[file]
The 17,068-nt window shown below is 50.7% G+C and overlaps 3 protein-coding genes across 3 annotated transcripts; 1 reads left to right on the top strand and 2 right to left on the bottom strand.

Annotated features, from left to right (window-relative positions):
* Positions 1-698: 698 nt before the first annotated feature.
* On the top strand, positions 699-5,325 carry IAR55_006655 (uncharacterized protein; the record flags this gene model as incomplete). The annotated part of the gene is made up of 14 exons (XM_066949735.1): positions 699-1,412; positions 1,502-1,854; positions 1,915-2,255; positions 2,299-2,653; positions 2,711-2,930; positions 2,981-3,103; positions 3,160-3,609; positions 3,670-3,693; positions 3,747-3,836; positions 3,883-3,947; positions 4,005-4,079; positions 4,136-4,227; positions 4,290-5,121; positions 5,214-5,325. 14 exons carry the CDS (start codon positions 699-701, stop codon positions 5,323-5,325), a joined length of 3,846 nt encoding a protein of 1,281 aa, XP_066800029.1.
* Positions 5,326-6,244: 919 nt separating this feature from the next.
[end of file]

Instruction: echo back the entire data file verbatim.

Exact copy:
The 17,068-nt window shown below is 50.7% G+C and overlaps 3 protein-coding genes across 3 annotated transcripts; 1 reads left to right on the top strand and 2 right to left on the bottom strand.

Annotated features, from left to right (window-relative positions):
* Positions 1-698: 698 nt before the first annotated feature.
* On the top strand, positions 699-5,325 carry IAR55_006655 (uncharacterized protein; the record flags this gene model as incomplete). The annotated part of the gene is made up of 14 exons (XM_066949735.1): positions 699-1,412; positions 1,502-1,854; positions 1,915-2,255; positions 2,299-2,653; positions 2,711-2,930; positions 2,981-3,103; positions 3,160-3,609; positions 3,670-3,693; positions 3,747-3,836; positions 3,883-3,947; positions 4,005-4,079; positions 4,136-4,227; positions 4,290-5,121; positions 5,214-5,325. 14 exons carry the CDS (start codon positions 699-701, stop codon positions 5,323-5,325), a joined length of 3,846 nt encoding a protein of 1,281 aa, XP_066800029.1.
* Positions 5,326-6,244: 919 nt separating this feature from the next.